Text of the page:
# BQL: Bayesian Query Language¶

BQL is a probabilistic extension to SQL that supports

- standard deterministic SQL queries,
- estimating probabilities and strengths of relationships between rows and columns,
- inferring missing values within confidence intervals, and
- simulating data from generative models.

BQL does not currently include any of the SQL Data Modification
Language (DML) – `INSERT`

, `UPDATE`

, and other commands to modify
the contents of tables – and includes only limited subset of the SQL
Data Definition Language (DDL) – `CREATE TABLE`

and commands to
modify the database schema.

A BQL phrase is either a command or a query. In contexts admitting multiple BQL phrases, e.g. at the bayeslite shell, each phrase must be terminated by a semicolon before the next one begins.

Expressions in BQL are like SQL, and may involve standard arithmetic,
SQL functions such as `IFNULL`

. Expressions in BQL may additionally
involve model functions such as `PREDICTIVE PROBABILITY OF <column>`

in appropriate contexts.

In the following syntax description, square brackets denote optional terms. For example, the pattern

`DEPENDENCE PROBABILITY [[OF <column1>] WITH <column2>]`

allows

`DEPENDENCE PROBABILITY`

`DEPENDENCE PROBABILITY WITH quagga`

`DEPENDENCE PROBABILITY OF eland WITH quagga`

but not `DEPENDENCE PROBABILITY OF eland`

.

## BQL Commands¶

BQL commands change the state of the database.

### Transactions¶

Transactions are groups of changes to a database that happen all at once or not at all. Transactions do not nest.

FUTURE: BQL will additionally support savepoints (Github issue #36), which are like transactions but may be named and nested.

`BEGIN`

Begin a transaction. Subsequent commands take effect within the transaction, but will not be made permanent until`COMMIT`

, and may be undone with`ROLLBACK`

.

`COMMIT`

End a transaction, and commit to all changes made since the last`BEGIN`

.

`ROLLBACK`

End a transaction, and discard all changes made since the last`BEGIN`

.

### Data Definition Language¶

The BQL DDL is currently limited to creating tables from the results of queries, and dropping and renaming tables.

The complete SQL DDL supported by sqlite3 is not supported by BQL. Note that one can always fall back to executing SQL instead of BQL in Bayeslite.

`CREATE [TEMP|TEMPORARY] TABLE [IF NOT EXISTS] <name> FROM '<pathname>'`

Create a table namednamefrom the csv file atpathname. Note thatpathnameis a string, and should be surrounded by single quotes.

`CREATE [TEMP|TEMPORARY] TABLE [IF NOT EXISTS] <name> AS <query>`

Create a table namednameto hold the results of the queryquery.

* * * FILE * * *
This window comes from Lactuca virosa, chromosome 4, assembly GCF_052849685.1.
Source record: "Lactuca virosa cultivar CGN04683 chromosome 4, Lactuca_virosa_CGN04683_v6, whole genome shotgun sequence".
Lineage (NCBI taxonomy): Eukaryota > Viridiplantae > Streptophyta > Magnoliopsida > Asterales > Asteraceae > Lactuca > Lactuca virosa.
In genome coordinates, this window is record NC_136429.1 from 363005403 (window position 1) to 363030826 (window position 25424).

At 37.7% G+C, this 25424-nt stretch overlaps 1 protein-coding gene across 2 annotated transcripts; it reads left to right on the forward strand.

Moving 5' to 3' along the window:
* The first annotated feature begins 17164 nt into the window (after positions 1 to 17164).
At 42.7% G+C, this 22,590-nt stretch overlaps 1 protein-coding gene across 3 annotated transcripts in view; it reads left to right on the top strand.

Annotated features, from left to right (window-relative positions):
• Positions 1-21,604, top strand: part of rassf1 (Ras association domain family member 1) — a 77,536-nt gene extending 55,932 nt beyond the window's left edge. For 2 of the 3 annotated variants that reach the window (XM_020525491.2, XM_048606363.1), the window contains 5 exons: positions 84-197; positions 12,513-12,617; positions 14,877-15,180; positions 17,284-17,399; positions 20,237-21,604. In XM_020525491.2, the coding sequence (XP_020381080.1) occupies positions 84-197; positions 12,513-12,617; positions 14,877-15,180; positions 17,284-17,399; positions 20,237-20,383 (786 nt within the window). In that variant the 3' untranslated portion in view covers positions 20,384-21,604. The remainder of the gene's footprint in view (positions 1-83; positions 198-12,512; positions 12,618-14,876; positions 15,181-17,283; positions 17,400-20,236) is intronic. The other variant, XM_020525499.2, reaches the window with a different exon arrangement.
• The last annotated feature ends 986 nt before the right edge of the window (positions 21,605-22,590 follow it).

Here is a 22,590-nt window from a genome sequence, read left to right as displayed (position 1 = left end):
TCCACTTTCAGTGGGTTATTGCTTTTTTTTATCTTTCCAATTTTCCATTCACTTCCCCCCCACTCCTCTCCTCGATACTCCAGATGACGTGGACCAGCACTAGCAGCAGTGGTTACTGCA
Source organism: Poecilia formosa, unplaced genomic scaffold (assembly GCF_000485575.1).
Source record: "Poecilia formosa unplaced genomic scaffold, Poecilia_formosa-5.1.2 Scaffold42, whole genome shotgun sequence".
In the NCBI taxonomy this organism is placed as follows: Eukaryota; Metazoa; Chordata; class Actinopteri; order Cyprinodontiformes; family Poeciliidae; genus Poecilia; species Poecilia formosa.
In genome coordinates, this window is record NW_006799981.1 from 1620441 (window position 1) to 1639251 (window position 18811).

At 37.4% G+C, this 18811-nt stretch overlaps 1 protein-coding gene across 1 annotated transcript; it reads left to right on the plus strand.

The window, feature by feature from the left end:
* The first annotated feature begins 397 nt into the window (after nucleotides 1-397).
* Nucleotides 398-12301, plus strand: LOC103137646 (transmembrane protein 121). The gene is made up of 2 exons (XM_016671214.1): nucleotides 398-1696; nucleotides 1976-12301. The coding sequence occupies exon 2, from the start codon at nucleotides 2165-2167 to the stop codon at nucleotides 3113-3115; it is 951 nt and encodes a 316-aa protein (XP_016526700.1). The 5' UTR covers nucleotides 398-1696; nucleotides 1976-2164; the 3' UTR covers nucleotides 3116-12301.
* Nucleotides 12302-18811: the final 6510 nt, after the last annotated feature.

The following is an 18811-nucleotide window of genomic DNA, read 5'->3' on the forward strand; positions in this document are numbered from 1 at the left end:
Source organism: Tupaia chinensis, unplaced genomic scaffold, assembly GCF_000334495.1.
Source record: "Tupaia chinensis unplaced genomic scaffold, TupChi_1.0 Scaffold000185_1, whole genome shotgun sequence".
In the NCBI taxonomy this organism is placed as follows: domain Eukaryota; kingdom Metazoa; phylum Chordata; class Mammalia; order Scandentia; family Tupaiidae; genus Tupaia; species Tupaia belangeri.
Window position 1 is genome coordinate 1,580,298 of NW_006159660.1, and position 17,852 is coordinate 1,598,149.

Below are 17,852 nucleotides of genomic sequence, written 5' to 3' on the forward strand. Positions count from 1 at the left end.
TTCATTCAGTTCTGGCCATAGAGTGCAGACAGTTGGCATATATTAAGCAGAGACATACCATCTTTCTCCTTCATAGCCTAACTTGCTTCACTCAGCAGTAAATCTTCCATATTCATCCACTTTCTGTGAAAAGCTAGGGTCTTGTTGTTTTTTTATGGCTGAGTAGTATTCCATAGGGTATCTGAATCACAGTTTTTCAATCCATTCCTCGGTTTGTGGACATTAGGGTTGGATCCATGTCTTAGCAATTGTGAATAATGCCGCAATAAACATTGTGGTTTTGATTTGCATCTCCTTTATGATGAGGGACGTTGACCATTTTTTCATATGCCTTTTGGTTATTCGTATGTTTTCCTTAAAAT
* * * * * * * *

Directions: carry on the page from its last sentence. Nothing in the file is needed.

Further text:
`DROP TABLE [IF EXISTS] <name>`

Drop the table

nameand all its contents.May fail if there are foreign key constraints that refer to this table.

`ALTER TABLE <name> <alterations>`

Alter the specified properties of the table

name. Thealterationsare a comma-separated list of alterations. The following alterations are supported:

`RENAME TO <newname>`

Change the table’s name to

newname. Foreign key constraints are updated; triggers and views are not, and must be dropped and recreated separately, due to limitations in sqlite3.If table

namehas an implicit population, then both the table and its implicit population will be renamed tonewname.FUTURE: Renaming columns (Github issue #35).

### Metamodeling Language (MML)¶

#### Populations¶

A BQL *population* is a named database object which contains a collection of
*variables* and their *statistical data types*. The variables of a population
correspond to (a subset of the) columns in a given SQL table *t*, known as the
‘’base table’’ of the population. Analogously to each column in a SQL table
having a data type (such as `INT`

, `FLOAT`

, or `VARCHAR`

) which determines
what kind of data can be stored for that column, every variable in a population
has a statistical data type (such as `NUMERICAL`

, `COUNT`

, `MAGNITUDE`

, or
`NOMINAL`

) which determines which probabilistic models are applicable to that
variable.

**Note**: While the terms ‘column’ and ‘variable’ are often used exchangeably,
formally a ‘column’ belongs to a SQL table, whereas a ‘variable’ belongs to a
BQL population.

`CREATE POPULATION [IF NOT EXISTS] [<pop>] FOR <table> WITH SCHEMA (<schema>)`

Create a population named

popwith basetableand statistical data types given byschema.If the population name

popis not specified, then an “implicit” population will be created for the table, whose name is the same as the table name. Note that a table with an implicit population cannot have multiple populations.The

schemais defined using any combination of the following statements, separated by semicolons:

`GUESS STATTYPE(S) OF (<column(s)>)`

Guess the statistical type for the given comma-separated list ofcolumn(s), using data-dependent heuristics. Use (*) to indicate all columns in the table.

`SET STATTYPE(S) OF <column(s)> TO <stattype>`

Set the statistical data type ofcolumn(s)tostattype.

`IGNORE <column(s)>`